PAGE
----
Deep diving into this movie, it looks to tick all my boxes. The story is described as a character exploration examining a group of teenagers coming of age in a small Texas town in the early 1950s. Combine the interesting sounding Larry McMurtry script with Bogdanovich’s direction and this talented cast, I’m interested to check this one out.
The Last Picture Show airs at 8:45pm PST on April 14th.
Libeled Lady (1936)
Libeled Lady is a film which grew on me each time I watched it. The first time? It didn’t particularly thrill me. However, with each passing viewing, I grew to appreciate it just a little bit more.
The movie features a dynamic cast, including: William Powell, Myrna Loy, Spencer Tracy and Jean Harlow. The story follows a newspaper editor (Tracy) who decides to fight a libel lawsuit from an heiress (Loy) with fire. She can’t claim libel (after supposedly breaking up a marriage) if she’s actually spotted with another woman’s husband… can she?
The movie is a fun pairing and a must see, particularly for fans of Powell and Loy. The film is also a good one for Harlow, who shines in a largely rare opportunity for physical comedy.
Libeled Lady airs at 5:00pm PST on April 15th.
The Maltese Falcon (1941)
In the almost twenty years that film noir was a popular sub-genre in Hollywood, few would argue that The Maltese Falcon is not only only one of the first, but also one of the best.
The iconic John Huston work follows the iconic detective Same Spade (Humphrey Bogart) as he finds himself entangled with a complicated collection of characters following the death of his partner. The movie features a colorful supporting cast, including: Mary Astor, Peter Lorre, Sydney Greenstreet and Elisha Cook Jr.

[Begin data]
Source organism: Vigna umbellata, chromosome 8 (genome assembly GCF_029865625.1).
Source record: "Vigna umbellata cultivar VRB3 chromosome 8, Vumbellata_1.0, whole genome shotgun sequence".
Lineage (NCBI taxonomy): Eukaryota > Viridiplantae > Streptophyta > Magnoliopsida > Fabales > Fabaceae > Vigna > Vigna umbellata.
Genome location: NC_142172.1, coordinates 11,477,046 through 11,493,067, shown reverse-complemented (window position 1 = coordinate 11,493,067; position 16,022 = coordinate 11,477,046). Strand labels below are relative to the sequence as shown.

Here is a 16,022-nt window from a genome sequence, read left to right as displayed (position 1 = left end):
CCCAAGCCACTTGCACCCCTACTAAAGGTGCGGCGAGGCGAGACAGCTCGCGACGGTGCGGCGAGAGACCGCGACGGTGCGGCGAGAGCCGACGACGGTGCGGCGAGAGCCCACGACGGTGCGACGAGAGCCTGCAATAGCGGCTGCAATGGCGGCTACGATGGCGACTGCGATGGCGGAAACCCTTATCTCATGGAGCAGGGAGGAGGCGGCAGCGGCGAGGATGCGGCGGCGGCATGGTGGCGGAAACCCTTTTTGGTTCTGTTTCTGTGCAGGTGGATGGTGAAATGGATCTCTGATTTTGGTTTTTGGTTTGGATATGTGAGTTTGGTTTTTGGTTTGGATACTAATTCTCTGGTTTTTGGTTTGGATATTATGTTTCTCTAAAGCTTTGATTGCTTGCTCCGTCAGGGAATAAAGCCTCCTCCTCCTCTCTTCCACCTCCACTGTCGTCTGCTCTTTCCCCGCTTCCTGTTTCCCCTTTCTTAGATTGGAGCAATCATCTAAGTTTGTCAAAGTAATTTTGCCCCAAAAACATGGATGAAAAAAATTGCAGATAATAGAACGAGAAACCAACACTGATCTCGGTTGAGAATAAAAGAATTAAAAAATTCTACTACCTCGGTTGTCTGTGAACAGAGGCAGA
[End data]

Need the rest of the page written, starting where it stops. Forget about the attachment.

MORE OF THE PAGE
If you’re a fan of noir and haven’t added this essential to your list, or even if you’re aching for a rewatch, why not slide it in this week? It’s the perfect time.
The Maltese Falcon airs at 3:00pm PST on April 16th.
The Manchurian Candidate (1962)
I’m embarrassed to admit this one… but… first time watch alert! The Manchurian Candidate is a story society hasn’t tired of (some might remember the 2004 remake starring Denzel Washington). This time out, we’re looking at the classic 1962 version starring Frank Sinatra, Laurence Harvey, Janet Leigh, Angela Lansbury and Henry Silva. The film comes from legendary director John Frankenheimer.
The Manchurian Candidate is one of those political dramas which always feel eerily timely. The names and the various nationalities might change, but ultimately the story of prisoners of war, international intrigue and political assassinations are always the same game.